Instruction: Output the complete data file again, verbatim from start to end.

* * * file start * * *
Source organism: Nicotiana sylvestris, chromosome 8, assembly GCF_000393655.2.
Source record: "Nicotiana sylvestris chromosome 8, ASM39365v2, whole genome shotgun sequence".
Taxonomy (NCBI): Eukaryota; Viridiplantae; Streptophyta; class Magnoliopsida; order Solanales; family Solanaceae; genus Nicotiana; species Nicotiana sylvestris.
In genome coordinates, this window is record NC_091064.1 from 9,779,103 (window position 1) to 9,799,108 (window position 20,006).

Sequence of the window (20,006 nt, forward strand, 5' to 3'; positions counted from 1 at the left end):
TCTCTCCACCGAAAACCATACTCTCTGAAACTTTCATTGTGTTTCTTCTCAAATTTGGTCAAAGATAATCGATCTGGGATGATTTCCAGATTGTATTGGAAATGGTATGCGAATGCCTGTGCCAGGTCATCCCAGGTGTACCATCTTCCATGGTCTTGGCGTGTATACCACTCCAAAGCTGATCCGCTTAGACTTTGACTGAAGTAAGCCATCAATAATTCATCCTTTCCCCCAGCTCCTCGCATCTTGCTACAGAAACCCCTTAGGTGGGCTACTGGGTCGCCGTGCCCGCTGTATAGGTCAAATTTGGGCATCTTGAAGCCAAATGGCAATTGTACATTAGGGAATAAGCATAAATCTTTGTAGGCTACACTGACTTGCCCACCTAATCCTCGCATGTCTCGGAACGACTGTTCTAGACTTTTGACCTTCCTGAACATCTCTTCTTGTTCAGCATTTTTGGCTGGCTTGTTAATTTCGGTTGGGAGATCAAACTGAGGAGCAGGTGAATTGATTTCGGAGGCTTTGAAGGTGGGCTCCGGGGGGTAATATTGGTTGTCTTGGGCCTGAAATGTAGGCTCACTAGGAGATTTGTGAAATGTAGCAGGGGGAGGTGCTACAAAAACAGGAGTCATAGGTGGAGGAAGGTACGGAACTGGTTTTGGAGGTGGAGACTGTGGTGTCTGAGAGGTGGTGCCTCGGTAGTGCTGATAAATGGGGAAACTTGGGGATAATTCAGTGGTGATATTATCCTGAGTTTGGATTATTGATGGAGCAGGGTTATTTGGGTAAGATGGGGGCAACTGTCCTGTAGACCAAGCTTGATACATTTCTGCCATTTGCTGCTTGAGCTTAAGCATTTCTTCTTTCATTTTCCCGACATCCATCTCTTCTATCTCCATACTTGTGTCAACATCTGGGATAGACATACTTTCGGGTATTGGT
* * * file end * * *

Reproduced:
Source organism: Nicotiana sylvestris, chromosome 8, assembly GCF_000393655.2.
Source record: "Nicotiana sylvestris chromosome 8, ASM39365v2, whole genome shotgun sequence".
Taxonomy (NCBI): Eukaryota; Viridiplantae; Streptophyta; class Magnoliopsida; order Solanales; family Solanaceae; genus Nicotiana; species Nicotiana sylvestris.
In genome coordinates, this window is record NC_091064.1 from 9,779,103 (window position 1) to 9,799,108 (window position 20,006).

Sequence of the window (20,006 nt, forward strand, 5' to 3'; positions counted from 1 at the left end):
TCTCTCCACCGAAAACCATACTCTCTGAAACTTTCATTGTGTTTCTTCTCAAATTTGGTCAAAGATAATCGATCTGGGATGATTTCCAGATTGTATTGGAAATGGTATGCGAATGCCTGTGCCAGGTCATCCCAGGTGTACCATCTTCCATGGTCTTGGCGTGTATACCACTCCAAAGCTGATCCGCTTAGACTTTGACTGAAGTAAGCCATCAATAATTCATCCTTTCCCCCAGCTCCTCGCATCTTGCTACAGAAACCCCTTAGGTGGGCTACTGGGTCGCCGTGCCCGCTGTATAGGTCAAATTTGGGCATCTTGAAGCCAAATGGCAATTGTACATTAGGGAATAAGCATAAATCTTTGTAGGCTACACTGACTTGCCCACCTAATCCTCGCATGTCTCGGAACGACTGTTCTAGACTTTTGACCTTCCTGAACATCTCTTCTTGTTCAGCATTTTTGGCTGGCTTGTTAATTTCGGTTGGGAGATCAAACTGAGGAGCAGGTGAATTGATTTCGGAGGCTTTGAAGGTGGGCTCCGGGGGGTAATATTGGTTGTCTTGGGCCTGAAATGTAGGCTCACTAGGAGATTTGTGAAATGTAGCAGGGGGAGGTGCTACAAAAACAGGAGTCATAGGTGGAGGAAGGTACGGAACTGGTTTTGGAGGTGGAGACTGTGGTGTCTGAGAGGTGGTGCCTCGGTAGTGCTGATAAATGGGGAAACTTGGGGATAATTCAGTGGTGATATTATCCTGAGTTTGGATTATTGATGGAGCAGGGTTATTTGGGTAAGATGGGGGCAACTGTCCTGTAGACCAAGCTTGATACATTTCTGCCATTTGCTGCTTGAGCTTAAGCATTTCTTCTTTCATTTTCCCGACATCCATCTCTTCTATCTCCATACTTGTGTCAACATCTGGGATAGACATACTTTCGGGTATTGGT